Washington State is considering sweeping legislation (SB 5376) to govern the security and privacy of personal data similar to the requirements of the European Union’s General Data Protection Regulation (“GDPR”). Under the proposed legislation, Washington residents will gain comprehensive rights in their personal data. Residents will have the right, subject to certain exceptions, to request that data errors be corrected, to withdraw consent to continued processing and to deletion of their data. Residents may require an organization to confirm whether it is processing their personal information and to receive a copy of their personal data in electronic form.

Covered organizations will be required to provide consumers with a conspicuous privacy notice disclosing the categories of personal data collected or shared with third parties and the consumers’ rights to control use of their personal data. Significantly, covered businesses must conduct documented risk assessments to identify the personal data to be collected and weigh the risks in collection and mitigation of those risks through privacy and cybersecurity safeguards.

Washington’s proposal follows the recent enactment of the California Consumer Privacy Act (see EBG’s Act Now AdvisoryCalifornia’s Consumer Privacy Act What Employer’s Need to Know). Washington’s legislation, however, will grant rights beyond those contained in the California Act and is more closely aligned with the GDPR’s framework. The heightened protections are grounded in the sponsors’ recognition of the detrimental effect of data breaches and the resulting loss of privacy. The Act cites to the GDPR as providing for “the strongest privacy protections in the world” and adopts the GDPR’s expansive definition of “personal data” – any information relating to any identified or identifiable natural person.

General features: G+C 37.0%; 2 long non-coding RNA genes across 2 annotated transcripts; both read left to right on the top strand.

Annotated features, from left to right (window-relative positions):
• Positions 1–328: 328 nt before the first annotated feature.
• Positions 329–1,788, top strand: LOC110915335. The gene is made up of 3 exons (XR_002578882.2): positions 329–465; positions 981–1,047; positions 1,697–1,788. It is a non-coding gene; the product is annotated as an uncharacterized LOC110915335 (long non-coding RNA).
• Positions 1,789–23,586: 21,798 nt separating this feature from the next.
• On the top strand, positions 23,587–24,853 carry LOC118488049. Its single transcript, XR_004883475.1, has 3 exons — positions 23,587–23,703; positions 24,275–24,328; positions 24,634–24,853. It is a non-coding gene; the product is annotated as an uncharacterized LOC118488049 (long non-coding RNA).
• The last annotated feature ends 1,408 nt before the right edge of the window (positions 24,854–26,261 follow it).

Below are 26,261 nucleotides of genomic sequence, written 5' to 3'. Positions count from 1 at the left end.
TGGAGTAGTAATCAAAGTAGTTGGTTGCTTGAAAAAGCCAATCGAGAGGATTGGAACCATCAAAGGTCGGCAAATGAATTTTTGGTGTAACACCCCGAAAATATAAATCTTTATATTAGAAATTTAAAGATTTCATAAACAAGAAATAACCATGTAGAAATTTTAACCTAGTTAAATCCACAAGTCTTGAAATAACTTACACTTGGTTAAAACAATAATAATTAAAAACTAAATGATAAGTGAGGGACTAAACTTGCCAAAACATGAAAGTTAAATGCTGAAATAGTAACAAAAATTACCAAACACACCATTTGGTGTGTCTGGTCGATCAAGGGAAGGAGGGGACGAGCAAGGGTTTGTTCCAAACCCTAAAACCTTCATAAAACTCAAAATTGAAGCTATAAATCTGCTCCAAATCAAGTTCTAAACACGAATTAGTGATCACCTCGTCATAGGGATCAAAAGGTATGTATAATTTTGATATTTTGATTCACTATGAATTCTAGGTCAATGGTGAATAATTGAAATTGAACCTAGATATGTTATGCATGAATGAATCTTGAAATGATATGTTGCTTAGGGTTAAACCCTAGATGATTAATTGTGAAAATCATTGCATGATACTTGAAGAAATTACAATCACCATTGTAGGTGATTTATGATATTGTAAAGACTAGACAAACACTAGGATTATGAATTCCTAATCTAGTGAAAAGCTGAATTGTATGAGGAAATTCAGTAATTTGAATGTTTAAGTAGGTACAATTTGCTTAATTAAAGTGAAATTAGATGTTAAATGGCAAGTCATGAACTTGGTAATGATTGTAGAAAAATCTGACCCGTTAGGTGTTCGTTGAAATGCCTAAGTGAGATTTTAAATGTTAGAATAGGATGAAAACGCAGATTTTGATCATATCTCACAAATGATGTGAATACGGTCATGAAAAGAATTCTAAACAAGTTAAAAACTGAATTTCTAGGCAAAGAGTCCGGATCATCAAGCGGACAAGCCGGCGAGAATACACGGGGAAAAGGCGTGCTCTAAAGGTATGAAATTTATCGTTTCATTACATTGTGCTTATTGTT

Businesses that process the personal data of more than 100,000 Washington residents are covered, as well as “data brokers” that derive 50 percent of their revenue from the brokered sale of personal information. Notably, “data sets” (i.e., Protected Health Information (“PHI”)) regulated by the federal Health Insurance Portability and Accountability Act of 1996, Health Information Technology for Economic and Clinical Health (“HITECH”) Act, or the Gramm-Leach-Bliley Act of 1999 are not covered. Financial and health care institutions may need to comply as to other personal data not protected under these statutes. If a health care or financial institution collects or processes other personal data and meets the thresholds above, then it is likely covered.

Employers should take note that data sets maintained only for employment records purposes are excluded. Notably, the Act excludes from coverage “an employee or contractor of a business acting in their role as an employee or contractor.” The Act will impact organizations that use facial recognition technology for profiling consumers with effects on “employment purposes” and “health care services” requiring human review prior to final decisions. Organizations who contract with facial recognition firms may see pass through contractual restrictions prohibiting use for unlawful bias.